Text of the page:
Civil society, politicians and diplomats have raised concerns over press freedom in the country after Malaysiakini was found guilty today of contempt of court in relation to the news portal's readers' comments.
They feared that the court's verdict would create "white terror' and subsequently have a chilling effect on freedom of expression.
In a joint statement, British High Commissioner Charles Hay and acting Canadian High Commissioner Esther Van Nes said media freedom was important for all societies and the people must be allowed to discuss issues freely.
"We are concerned about today's verdict against Malaysiakini.
"Media freedom is of fundamental importance to the security, prosperity and wellbeing of all societies. People must be allowed to discuss and debate issues freely," they said.
Former Bar Council chairperson Ambiga Sreenevasan said the court's verdict would have a chilling effect on freedom of expression.
"I am deeply saddened and shocked by the decision of the Federal Court not just in the finding of contempt against Malaysiakini but also in the size of the fine," she said.
"This will have a chilling effect on freedom of speech and on the public and is a blow to an already fragile democracy," she said in a text message. "It is the last thing we need," she added.
Academician James Chin saw the court's verdict as punishing the news portal for readers' comments and which he said was in line with a worldwide trend.
"What happened to Malaysiakini should concern all of us," said the director of the Asia Institute at the University of Tasmania in Hobart, Australia.
"I am not sure that Malaysiakini should be punished for comments made by readers. This is part of a worldwide trend to control content by punishing the platform," he said.
DAP Kota Kinabalu said it was a sad day for Malaysiakini and for the media industry in the country.
"We stand in solidarity with our media friends in Malaysiakini. It has played an important role as the fourth pillar of democracy. It always holds us accountable and keeps elected reps and the executive in check," it said on social media.
"This is a danger to the freedom of speech," said DAP Batu Kawan parliamentarian P Kasthuririaani in a text message.
DAP secretary-general Lim Guan Eng, meanwhile, said in a Facebook post that his party would donate RM10,000 to help pay the fine.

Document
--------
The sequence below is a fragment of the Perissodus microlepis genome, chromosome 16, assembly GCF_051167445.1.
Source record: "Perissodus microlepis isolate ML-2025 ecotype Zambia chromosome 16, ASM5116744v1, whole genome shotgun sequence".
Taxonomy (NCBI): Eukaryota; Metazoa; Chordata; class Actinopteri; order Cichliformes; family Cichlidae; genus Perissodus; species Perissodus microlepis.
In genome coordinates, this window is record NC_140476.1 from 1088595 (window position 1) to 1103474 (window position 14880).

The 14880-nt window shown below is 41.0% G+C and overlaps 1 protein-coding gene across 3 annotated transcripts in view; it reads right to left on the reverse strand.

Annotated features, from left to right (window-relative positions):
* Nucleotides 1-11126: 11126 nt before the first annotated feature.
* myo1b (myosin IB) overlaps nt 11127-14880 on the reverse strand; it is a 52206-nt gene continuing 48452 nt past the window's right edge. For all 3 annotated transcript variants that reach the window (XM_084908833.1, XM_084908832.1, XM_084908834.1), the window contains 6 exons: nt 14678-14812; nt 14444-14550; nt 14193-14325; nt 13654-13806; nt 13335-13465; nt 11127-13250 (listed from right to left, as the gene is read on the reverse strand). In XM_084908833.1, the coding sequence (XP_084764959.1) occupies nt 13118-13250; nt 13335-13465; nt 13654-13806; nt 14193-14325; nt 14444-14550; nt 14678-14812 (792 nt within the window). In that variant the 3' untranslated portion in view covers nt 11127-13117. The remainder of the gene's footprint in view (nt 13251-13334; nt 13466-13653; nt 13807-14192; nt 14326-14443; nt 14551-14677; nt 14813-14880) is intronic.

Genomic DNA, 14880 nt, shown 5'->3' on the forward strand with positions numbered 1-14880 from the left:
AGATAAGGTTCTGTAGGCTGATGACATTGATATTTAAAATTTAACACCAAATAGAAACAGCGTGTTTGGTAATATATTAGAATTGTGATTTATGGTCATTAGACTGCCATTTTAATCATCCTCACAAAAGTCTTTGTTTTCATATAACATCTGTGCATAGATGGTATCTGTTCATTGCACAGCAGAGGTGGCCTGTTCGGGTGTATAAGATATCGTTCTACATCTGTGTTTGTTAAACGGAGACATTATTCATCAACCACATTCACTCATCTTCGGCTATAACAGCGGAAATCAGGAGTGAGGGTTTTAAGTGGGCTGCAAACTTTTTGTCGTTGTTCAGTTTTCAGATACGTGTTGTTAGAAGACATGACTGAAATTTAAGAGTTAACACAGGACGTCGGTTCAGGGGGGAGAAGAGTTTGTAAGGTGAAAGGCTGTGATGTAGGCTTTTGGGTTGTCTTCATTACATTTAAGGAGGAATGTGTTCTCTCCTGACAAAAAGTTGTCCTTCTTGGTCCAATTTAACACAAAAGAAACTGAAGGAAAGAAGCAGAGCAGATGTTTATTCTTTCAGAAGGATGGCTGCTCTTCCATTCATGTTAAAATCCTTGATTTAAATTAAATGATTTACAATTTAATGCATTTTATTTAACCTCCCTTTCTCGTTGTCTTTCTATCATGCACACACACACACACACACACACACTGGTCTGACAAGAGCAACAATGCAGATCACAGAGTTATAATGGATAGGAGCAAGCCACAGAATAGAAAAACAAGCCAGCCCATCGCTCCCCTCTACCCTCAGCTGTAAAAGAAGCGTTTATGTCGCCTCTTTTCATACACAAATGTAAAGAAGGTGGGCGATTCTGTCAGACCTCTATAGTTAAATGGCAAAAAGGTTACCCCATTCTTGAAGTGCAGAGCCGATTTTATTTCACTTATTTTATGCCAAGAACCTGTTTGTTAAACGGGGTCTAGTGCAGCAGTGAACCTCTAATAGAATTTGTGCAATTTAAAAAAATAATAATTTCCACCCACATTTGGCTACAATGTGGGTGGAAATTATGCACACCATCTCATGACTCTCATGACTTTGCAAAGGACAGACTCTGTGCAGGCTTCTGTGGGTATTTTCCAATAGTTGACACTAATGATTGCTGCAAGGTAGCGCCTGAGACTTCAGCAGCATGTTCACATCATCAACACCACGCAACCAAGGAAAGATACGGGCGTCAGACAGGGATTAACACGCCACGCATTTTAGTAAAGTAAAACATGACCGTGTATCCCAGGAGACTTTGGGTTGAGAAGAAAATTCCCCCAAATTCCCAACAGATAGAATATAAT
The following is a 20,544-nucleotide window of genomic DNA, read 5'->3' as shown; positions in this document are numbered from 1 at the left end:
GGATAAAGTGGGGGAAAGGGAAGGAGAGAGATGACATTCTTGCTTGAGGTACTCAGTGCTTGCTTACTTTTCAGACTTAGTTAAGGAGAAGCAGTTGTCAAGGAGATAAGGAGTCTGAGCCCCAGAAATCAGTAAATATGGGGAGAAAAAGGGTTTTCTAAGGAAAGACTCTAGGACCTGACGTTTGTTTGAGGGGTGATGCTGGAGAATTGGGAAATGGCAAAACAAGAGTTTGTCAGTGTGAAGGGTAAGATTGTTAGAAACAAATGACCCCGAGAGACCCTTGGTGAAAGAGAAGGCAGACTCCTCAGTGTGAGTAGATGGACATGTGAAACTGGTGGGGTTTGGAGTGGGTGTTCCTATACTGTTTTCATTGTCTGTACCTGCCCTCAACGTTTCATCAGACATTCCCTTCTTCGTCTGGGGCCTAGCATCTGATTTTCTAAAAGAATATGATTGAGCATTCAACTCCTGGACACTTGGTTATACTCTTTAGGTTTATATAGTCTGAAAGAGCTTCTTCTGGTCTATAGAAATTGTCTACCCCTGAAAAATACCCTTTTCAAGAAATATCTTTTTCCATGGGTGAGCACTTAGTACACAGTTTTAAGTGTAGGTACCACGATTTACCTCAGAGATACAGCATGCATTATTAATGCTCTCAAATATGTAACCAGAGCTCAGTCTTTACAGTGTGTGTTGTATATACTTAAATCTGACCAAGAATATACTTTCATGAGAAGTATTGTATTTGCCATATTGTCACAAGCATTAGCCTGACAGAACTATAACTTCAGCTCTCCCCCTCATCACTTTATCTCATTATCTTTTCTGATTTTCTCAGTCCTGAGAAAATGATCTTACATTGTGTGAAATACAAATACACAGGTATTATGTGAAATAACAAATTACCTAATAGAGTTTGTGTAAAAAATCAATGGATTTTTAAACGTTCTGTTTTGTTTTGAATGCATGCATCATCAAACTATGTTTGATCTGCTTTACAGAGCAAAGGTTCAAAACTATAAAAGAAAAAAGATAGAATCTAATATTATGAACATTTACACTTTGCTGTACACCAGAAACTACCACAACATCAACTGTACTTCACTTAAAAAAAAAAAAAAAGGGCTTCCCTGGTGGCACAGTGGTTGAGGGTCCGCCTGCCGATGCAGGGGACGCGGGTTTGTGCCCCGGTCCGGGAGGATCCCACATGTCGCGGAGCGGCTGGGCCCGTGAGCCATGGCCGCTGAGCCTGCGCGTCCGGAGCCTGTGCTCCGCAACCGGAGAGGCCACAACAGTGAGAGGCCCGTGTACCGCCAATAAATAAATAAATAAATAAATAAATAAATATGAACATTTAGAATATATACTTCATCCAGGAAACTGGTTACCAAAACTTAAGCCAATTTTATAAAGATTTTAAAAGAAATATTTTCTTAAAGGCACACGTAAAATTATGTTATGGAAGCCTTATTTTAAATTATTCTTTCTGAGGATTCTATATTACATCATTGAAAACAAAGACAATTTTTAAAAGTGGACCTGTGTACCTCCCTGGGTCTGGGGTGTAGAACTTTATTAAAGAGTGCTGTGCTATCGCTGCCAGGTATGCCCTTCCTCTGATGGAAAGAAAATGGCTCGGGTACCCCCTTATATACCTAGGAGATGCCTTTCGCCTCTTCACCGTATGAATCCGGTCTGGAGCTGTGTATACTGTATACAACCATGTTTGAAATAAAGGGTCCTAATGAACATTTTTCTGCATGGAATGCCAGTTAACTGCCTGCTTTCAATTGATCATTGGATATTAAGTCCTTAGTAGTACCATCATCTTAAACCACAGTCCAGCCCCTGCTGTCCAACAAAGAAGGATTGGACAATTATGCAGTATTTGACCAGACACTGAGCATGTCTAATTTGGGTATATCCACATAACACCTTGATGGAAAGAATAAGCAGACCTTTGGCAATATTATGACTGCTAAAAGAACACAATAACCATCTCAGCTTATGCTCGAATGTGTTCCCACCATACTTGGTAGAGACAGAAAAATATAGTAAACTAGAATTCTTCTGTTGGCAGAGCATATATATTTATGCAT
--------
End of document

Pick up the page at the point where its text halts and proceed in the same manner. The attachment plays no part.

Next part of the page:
"We call on all Malaysians to contribute to help Malaysiakini pay the fine and to support the freedom of the media in our country," he said.
Separately, 60 DAP lawmakers (state and Parliament) pooled together another RM57,000 for the fund, stating that this was a sign of their solidarity with Malaysiakini.
PKR treasurer Lee Chean Chung said his party has pledged RM20,000 for the fund and urged other Malaysians to do the same.
Several Umno leaders also contributed to the fund but preferred to remain anonymous.
Social activist K Sudhagaran Stanley called for the judiciary to review and abolish the concept of contempt of court.
"It makes no sense in the year 2021 for an institution to judge comments made against it by a panel of judges from that very same institution. This is absurd and unjust.
"The judiciary should not be spared from criticism and public scrutiny in an era where citizens are demanding accountability and transparency and value for the tax monies they pay to fund governance of the country.
"Above all, citizens should be free to express their thoughts and feelings and the media should not be threatened in any way," he said.
"What happened to Malaysiakini today is oppressive," he said.
Taking to social media, journalist Tehmina Kaoosji said journalism was not a crime.
"It’s a dark day for media freedom in Malaysia. Let’s crowdfund to help Malaysiakini pay this RM500,000 fine by next Wednesday.
"It’s an astronomical sum for us average folks but just 50,000 people can give RM10 each," she said.
Former de facto law minister Zaid Ibrahim said he disagreed with the hefty fine imposed by the court.
"Malaysiakini has done so much to transform media freedom in the country. Has that been taken into account?
"It’s not necessary to impose such a hefty fine when even the public prosecutor was asking for much less," he tweeted.
DAP deputy secretary-general Nga Kor Ming said the ruling may set a dangerous precedent where media platforms are punished for the comments made by others.
In his opinion, this may lead to "white terror" in Malaysia.
He warned of "unimaginable consequences" as the court verdict affects media outlets which deal with tens of thousands of comments by readers.
Malaysiakini was fined RM500,000 for contempt by the Federal Court this morning in relation to the news portal's readers' comments.
Contempt proceedings against Malaysiakini and its editor-in-chief Steven Gan were initiated by attorney-general Idrus Harun over comments left by readers on the news website.
Idrus argued that the two respondents had scandalised the court by facilitating five readers' comments for an article dated June 9, 2020, entitled “CJ orders all courts to be fully operational from July 1.”
The 6-1 majority decision cannot be appealed. The Federal Court did not convict Gan.
Malaysiakini reached out to the public to help it raise the RM500,000 following the conviction.
Support poured in from politicians and civil society who not only donated to a special fund set up but who have also urged the public to contribute.
The fundraiser was closed after it met the target at about 4pm today, hours after the sentence was read out in court today. As at 5pm, some RM550,000 was raised.
All donations will be accounted for and Malaysiakini will publish details of where the excess funds collected will be channelled to soon.